An unconventional love story set in the near future where single people, according to the rules of The City, are arrested and transferred to The Hotel. There they are obliged to find a matching mate in 45 days. If they fail, they are transformed into an animal of their choosing and released into The Woods. A desperate Man (Colin Farrell) escapes from The Hotel to The Woods where The Loners live and falls in love, although it is against their rules.
Yorgos Lanthimos has crafted a sensational thriller brimming with unsettling humour and creeping dread, steeped in Greek tragedy, existential horror, Hitchcockian psychodrama and riveting suspense. Darting confidently between genres to subvert our expectations at every turn, 'The Killing of a Sacred Deer' firmly cements Lanthimos in the pantheon of world-class auteurs and marks him as a cinematic provocateur without precedent. Dr. Steven Murphy (Colin Farrell) is a renowned cardiovascular surgeon presiding over a spotless household with his ophthalmologist wife Anna (Nicole Kidman) and their two exemplary children, 12-year-old Bob (Sunny Suljic) and 14-year-old Kim (Raffey Cassidy). Lurking at the margins of his idyllic suburban existence is Martin (Barry Keoghan), a fatherless teen who Steven has covertly taken under his wing. As Martin begins insinuating himself into the family’s life in ever-more unsettling displays, the full scope of his intent becomes menacingly clear when he confronts Steven with a long forgotten transgression that will shatter the Murphy family's domestic bliss.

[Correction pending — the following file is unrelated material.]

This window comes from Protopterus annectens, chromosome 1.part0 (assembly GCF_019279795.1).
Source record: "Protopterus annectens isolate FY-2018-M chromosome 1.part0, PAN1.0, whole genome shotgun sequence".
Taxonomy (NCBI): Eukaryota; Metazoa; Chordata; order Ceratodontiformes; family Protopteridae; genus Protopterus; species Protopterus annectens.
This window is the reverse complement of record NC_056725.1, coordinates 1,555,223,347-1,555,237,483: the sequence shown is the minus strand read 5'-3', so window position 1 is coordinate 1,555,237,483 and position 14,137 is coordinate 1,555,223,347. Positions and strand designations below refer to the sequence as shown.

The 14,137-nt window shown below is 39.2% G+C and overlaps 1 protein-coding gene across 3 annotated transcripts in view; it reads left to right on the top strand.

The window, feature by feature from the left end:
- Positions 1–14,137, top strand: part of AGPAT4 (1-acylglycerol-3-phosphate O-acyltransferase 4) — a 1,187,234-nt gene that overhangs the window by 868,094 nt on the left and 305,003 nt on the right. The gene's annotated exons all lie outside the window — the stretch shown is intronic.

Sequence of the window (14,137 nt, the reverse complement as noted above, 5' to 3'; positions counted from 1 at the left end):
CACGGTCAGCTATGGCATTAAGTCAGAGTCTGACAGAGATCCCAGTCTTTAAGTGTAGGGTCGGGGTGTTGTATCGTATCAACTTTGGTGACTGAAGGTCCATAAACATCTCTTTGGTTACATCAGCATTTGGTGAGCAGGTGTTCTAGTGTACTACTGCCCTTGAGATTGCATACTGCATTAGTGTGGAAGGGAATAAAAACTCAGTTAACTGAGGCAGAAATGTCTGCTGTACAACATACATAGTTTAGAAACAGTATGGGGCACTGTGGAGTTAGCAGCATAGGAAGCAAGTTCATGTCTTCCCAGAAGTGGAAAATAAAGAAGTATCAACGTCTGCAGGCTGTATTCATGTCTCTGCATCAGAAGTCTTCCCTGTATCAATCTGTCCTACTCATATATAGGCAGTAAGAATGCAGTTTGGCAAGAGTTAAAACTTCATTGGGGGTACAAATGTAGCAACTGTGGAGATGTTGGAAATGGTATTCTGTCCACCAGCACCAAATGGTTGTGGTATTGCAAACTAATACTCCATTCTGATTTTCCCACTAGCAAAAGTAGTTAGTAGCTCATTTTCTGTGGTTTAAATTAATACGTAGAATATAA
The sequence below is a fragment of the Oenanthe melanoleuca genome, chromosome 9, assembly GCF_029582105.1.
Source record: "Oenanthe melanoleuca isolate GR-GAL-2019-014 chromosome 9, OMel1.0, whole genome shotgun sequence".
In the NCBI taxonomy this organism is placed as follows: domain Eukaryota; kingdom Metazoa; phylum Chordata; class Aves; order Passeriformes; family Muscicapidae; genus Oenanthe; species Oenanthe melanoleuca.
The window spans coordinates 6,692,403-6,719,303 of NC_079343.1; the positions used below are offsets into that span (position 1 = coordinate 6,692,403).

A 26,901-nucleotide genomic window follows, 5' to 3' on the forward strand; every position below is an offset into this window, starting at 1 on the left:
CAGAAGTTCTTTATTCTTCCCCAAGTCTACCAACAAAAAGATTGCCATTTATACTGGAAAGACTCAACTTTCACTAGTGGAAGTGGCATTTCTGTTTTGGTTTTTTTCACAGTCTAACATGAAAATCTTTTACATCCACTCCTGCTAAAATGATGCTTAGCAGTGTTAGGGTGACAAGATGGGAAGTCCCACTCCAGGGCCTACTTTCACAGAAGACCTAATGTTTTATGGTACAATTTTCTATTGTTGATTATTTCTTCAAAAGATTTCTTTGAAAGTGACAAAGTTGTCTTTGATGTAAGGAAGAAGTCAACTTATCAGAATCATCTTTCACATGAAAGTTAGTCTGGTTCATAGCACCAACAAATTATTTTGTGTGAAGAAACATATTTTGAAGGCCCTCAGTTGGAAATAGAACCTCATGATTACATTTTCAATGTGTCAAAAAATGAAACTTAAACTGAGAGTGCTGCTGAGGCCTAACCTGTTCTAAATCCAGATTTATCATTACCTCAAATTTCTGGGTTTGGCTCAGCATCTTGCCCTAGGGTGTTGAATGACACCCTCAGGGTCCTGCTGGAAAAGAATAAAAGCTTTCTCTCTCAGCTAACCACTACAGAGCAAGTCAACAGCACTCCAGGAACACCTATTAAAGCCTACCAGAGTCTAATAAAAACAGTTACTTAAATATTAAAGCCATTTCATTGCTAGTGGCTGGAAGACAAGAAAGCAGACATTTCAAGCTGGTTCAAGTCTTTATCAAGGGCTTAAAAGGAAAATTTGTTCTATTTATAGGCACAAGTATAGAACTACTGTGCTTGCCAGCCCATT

‘Dogtooth’ is a darkly comic insight into a surreal world of parental control gone mad. Three teenagers are grounded in an alternate world by their overprotective parents, when a female outsider bursts into their bizarre family bubble, with shocking and strangely amusing results.
Yorgos Lanthimos's eagerly anticipated follow-up to the Oscar nominated, cult smash Dogtooth is another weird and wonderful exploration of human psychology. Revolving around a group calling themselves the Alps - a service providing stand-ins in for the recently deceased, hired by relatives, friends or colleagues to aid the grieving process – the film bounds from one bizarre set-piece to the next in a dazzling mix of black humour, unsettling drama and delicious ambiguity. Winner of three international film awards, including a Fipresci prize and the Golden Osella award for best screenplay at the Venice Film Festival 2011, Alps confirms Lanthimos as one of the most exciting emerging directors in world cinema.